“Gregg Allman was not only a friend and brother, but he was a strong inspiration to me very early on in my career,” Leavell wrote.
Like in Warren Haynes’ tribute, Leavell, an Alabama native, reflected on how the Allman Brothers Band’s unique blend of Southern rock inspired him and countless other musicians below the Mason-Dixon line.
“That first record [Allman Brothers Band] was groundbreaking and a new style of music, Southern Rock, was born,” he continued. “Little did I think at the time that I would be so fortunate to eventually be a part of it. I was just a fan and admirer of what he, Duane [Allman] and the rest of the band had done. Opening up for the ABB in 1970 and ’71 when I was with Alex Taylor and later with Dr. John, I would hang around after our performance and listen to them.”
Following Duane Allman’s death in 1971 and the release of Eat a Peach, Leavell performed with Gregg Allman on the 1972 solo LP Laid Back. When the Allman Brothers Band reformed for 1973’s Brothers & Sisters, Leavell was part of the lineup, with the keyboardist most notably contributing to the Allman favorite “Jessica.”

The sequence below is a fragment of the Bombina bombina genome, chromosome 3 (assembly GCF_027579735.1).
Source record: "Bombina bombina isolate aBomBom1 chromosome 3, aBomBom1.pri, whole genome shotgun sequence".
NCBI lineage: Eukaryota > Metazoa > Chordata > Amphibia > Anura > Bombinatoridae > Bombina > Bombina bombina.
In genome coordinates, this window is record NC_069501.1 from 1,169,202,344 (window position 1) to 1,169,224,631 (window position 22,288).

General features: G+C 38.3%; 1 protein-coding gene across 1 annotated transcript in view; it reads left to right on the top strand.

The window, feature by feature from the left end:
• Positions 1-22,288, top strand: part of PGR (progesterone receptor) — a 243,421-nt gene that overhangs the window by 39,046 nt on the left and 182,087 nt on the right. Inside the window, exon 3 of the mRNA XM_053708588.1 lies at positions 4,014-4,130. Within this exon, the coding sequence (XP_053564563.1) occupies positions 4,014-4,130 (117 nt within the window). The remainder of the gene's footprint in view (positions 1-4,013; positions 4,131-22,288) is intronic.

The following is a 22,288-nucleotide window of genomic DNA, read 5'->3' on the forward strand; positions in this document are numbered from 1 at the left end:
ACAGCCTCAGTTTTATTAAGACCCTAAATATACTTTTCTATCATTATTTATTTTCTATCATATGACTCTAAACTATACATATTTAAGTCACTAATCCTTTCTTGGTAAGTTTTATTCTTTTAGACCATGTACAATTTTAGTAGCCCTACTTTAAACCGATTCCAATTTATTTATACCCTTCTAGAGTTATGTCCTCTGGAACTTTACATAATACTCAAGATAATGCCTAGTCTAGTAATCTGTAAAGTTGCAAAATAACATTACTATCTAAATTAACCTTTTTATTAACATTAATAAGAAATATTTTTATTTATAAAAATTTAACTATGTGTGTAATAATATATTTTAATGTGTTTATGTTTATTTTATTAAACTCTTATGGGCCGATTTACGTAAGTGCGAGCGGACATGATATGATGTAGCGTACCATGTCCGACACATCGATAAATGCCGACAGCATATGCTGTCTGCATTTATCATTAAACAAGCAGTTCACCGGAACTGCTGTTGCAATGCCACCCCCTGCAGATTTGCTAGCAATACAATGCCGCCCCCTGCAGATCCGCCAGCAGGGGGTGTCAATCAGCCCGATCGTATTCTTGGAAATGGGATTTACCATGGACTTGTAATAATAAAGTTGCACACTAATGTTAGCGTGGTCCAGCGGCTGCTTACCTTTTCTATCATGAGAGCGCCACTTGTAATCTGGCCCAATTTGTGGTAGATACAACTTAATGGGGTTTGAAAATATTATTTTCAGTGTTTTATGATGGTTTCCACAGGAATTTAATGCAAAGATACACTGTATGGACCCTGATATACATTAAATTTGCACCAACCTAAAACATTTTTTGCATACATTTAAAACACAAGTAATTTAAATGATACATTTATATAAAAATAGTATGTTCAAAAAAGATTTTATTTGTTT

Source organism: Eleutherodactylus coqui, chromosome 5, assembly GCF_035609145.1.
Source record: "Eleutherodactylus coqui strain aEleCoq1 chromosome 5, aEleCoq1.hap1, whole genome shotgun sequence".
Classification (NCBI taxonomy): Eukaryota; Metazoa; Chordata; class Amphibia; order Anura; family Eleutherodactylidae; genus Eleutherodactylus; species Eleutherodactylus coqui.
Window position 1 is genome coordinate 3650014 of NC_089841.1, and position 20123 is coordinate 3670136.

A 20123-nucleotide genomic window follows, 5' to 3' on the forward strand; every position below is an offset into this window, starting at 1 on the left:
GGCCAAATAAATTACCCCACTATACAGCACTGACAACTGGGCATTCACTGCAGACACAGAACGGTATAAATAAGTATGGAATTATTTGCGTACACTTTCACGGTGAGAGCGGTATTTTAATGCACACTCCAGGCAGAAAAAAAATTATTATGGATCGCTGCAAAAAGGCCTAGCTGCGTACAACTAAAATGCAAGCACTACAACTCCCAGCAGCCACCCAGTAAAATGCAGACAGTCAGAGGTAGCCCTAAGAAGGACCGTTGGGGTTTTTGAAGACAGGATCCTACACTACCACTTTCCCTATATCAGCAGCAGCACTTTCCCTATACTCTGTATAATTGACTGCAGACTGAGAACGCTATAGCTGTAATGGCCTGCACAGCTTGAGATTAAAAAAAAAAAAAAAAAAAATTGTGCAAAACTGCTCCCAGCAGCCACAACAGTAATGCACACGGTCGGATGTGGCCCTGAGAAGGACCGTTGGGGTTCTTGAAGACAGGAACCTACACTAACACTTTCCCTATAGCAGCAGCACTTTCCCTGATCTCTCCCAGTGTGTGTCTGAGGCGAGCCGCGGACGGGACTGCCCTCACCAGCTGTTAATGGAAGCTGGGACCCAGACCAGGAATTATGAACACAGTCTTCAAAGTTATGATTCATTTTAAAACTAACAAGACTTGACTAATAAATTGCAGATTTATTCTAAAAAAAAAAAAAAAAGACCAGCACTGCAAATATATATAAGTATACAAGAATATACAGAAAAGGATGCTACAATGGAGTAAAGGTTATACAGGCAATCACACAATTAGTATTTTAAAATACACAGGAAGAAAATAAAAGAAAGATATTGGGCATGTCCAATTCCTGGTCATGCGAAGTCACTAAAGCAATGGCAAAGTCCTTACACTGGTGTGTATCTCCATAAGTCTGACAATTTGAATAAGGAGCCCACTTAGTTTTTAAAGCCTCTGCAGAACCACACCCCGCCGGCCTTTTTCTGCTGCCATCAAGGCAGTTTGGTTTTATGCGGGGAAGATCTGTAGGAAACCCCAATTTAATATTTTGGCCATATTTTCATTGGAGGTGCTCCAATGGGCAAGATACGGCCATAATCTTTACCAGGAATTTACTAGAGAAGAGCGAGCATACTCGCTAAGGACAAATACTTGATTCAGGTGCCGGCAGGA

“During that time, Gregg was much like a big brother to me,” Leavell wrote. “Gregg was always gracious to me… making sure I was included in everything from photo sessions to various parties and events… and even sometimes asking me to accompany him to events not related to the band’s duties. We finished recording Laid Back, and soon after, Brothers and Sisters… and these are probably the two records that I am most proud to have my name on.”
Although Leavell parted ways with Allman Brothers Band before the release of the 1976 live LP Wipe the Windows, Check the Oil, Dollar Gas, he remained part of the band’s orbit, performing alongside Dickey Betts and Gov’t Mule. In 2014, Leavell took part in a Gregg Allman tribute concert in Atlanta.
“That was one of the most special and memorable shows I’ve ever done, and Gregg’s participation certainly made it a major event. That just shows the kind of friend Gregg was. He certainly didn’t have to do that, and he didn’t take a dime for his participation,” Leavell wrote.
“Thank you, Gregg…for your inspiration, for your talent, for your loyal friendship and for the amazing human being you are. I am forever grateful for my relationship with you, for sharing the stage with you so many times, for the honor of recording with you on some records that have stood the test of time. You will always be my hero and I am your biggest fan.”